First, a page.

Assault on a Simile

January 25, 2013

All whiskers are like a cat’s whiskers.
They tend to frame the face the way a frame
Does a mirror, which is something like a pond,
In that both are in essence reflection—
But consider, my friend, how different the
Reflection when the pool of water is empty
And the sky is clear, and when M. Descartes,
About to bathe, is standing  there,
And Christina, who is not at all like
A tiny Christ, sits watching in a chair
Brought from the royal palace, where René
And she would discuss his philosophy—
Which is like the mouse the cat must finally kill,
And unlike poor Descartes, come down with such a chill!


3 Responses to “Assault on a Simile”

  1. John Stevens Says:

    I would never has guessed that you started with the two words assault and a simile! It’s like the mystery of the origin of the universe – a big bang from which everything flows …

  2. extrasimile Says:

    You know, John, I actually know the answer to this question. If asked (I never have), I think I would be inclined to hem and haw: ‘Yeah, maybe it was Descartes. Maybe the cat.’ But in this case there is no question in my mind: it was the title. Something about the way A-ssault and A-simile matched up. So, how would you assault a simile? With the sentence: ‘the whiskers are like side whiskers.’ (short lived) Then I got into the framing thing, then the mirror and the pond, (they are like each other in that they reflect). I piled up the similes next, with Descartes (who better to do the reflecting?) and Queen Christina bringing up the rear. Descartes actually did die in Sweden and, so the story goes, it was caused by the Queen making him get up early so he could teach her philosophy. Of course we are back the 17th century now, facing what Stanley Cavell calls ‘the skeptical programmatic’… but enough for now. Thanks John.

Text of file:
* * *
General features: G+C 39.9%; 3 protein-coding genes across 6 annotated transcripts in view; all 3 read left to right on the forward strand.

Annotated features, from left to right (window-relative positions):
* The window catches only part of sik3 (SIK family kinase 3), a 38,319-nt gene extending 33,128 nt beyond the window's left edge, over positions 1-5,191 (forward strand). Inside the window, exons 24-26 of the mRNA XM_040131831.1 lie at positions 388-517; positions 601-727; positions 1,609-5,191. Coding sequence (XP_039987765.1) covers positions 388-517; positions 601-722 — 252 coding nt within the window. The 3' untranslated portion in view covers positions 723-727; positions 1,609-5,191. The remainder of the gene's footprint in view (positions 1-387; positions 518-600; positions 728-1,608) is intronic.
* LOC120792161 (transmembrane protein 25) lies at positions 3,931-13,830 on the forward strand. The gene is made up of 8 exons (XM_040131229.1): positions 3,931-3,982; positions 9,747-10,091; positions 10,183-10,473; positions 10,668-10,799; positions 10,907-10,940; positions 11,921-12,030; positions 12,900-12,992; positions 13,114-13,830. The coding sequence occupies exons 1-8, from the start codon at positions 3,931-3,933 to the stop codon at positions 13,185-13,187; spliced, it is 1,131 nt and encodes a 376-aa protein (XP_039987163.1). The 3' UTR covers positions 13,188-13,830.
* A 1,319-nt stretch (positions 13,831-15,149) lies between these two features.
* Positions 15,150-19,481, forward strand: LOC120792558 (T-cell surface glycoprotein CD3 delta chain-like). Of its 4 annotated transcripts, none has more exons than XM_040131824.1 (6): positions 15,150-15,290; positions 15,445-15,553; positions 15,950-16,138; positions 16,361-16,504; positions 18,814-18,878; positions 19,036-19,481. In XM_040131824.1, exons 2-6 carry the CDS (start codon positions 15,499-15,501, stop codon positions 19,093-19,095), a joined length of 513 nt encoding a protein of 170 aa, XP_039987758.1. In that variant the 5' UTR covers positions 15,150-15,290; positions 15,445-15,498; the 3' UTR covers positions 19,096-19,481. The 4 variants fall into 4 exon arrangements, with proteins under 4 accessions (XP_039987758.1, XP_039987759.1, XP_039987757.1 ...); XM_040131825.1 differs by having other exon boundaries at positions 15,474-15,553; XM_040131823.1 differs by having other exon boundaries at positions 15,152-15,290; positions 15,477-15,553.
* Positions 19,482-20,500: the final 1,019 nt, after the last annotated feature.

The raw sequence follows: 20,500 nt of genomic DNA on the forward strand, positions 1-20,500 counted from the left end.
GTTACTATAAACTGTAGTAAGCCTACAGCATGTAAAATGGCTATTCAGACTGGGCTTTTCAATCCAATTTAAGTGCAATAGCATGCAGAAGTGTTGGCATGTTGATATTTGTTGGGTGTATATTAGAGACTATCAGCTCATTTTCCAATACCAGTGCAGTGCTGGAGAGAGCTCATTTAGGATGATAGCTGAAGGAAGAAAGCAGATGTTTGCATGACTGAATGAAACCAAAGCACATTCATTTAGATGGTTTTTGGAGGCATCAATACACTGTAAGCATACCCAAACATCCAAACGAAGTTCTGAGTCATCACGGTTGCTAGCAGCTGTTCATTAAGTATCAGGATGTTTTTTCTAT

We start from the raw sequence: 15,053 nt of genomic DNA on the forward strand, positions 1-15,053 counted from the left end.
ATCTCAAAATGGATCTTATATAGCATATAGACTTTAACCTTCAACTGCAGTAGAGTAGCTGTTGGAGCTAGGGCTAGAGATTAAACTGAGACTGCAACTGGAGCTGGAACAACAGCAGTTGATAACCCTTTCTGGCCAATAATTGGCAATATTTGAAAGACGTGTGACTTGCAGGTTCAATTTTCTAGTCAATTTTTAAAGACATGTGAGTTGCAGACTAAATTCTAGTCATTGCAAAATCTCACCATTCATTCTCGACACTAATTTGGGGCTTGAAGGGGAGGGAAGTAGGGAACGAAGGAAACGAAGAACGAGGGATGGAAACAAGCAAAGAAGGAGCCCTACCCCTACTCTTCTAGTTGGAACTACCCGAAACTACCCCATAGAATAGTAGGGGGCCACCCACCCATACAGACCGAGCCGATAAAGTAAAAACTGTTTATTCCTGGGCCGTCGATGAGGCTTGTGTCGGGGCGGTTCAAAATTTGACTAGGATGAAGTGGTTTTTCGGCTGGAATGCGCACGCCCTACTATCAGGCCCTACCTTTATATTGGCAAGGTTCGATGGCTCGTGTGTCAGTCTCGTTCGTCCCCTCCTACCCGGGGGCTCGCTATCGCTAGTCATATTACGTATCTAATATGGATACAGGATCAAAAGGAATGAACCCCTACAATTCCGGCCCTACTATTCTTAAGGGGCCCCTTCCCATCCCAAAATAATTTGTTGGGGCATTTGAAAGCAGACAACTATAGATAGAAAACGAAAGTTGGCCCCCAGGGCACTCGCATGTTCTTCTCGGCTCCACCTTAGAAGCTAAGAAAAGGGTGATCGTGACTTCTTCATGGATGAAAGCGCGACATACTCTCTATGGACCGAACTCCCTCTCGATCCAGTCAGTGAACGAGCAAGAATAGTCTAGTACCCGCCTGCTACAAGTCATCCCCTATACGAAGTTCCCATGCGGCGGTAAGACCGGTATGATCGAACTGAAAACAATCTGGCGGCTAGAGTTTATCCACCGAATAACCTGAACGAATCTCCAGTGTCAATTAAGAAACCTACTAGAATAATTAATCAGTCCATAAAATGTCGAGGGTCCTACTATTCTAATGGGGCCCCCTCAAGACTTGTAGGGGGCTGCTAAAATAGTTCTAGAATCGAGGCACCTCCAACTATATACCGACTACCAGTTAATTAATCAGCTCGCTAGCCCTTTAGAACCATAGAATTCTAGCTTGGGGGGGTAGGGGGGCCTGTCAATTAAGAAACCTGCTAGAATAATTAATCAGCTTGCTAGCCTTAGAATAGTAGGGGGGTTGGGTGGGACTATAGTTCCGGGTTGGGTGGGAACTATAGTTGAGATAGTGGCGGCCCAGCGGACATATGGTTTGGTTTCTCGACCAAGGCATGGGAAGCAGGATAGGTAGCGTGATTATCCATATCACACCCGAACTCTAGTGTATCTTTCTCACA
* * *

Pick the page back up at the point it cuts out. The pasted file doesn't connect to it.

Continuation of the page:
3. John Stevens Says:

    I wonder what the genesis of this poem was, Jim: did you begin with that procession of similes in the opening lines and then jump to Descartes, perhaps via the thought that he challenged the veracity of sensory perception, or was Descartes your starting point and you ended by framing the poem with similes? Or did you see a cat? Or have you (if you are the narrator) caught a chill?
    I’m inclined to believe that the philosopher was there in your sights from the outset, and that you were really playing with the significance of his thought to you, when the cat jumped in.
    Could he have said, I have caught a chill therefore I am?

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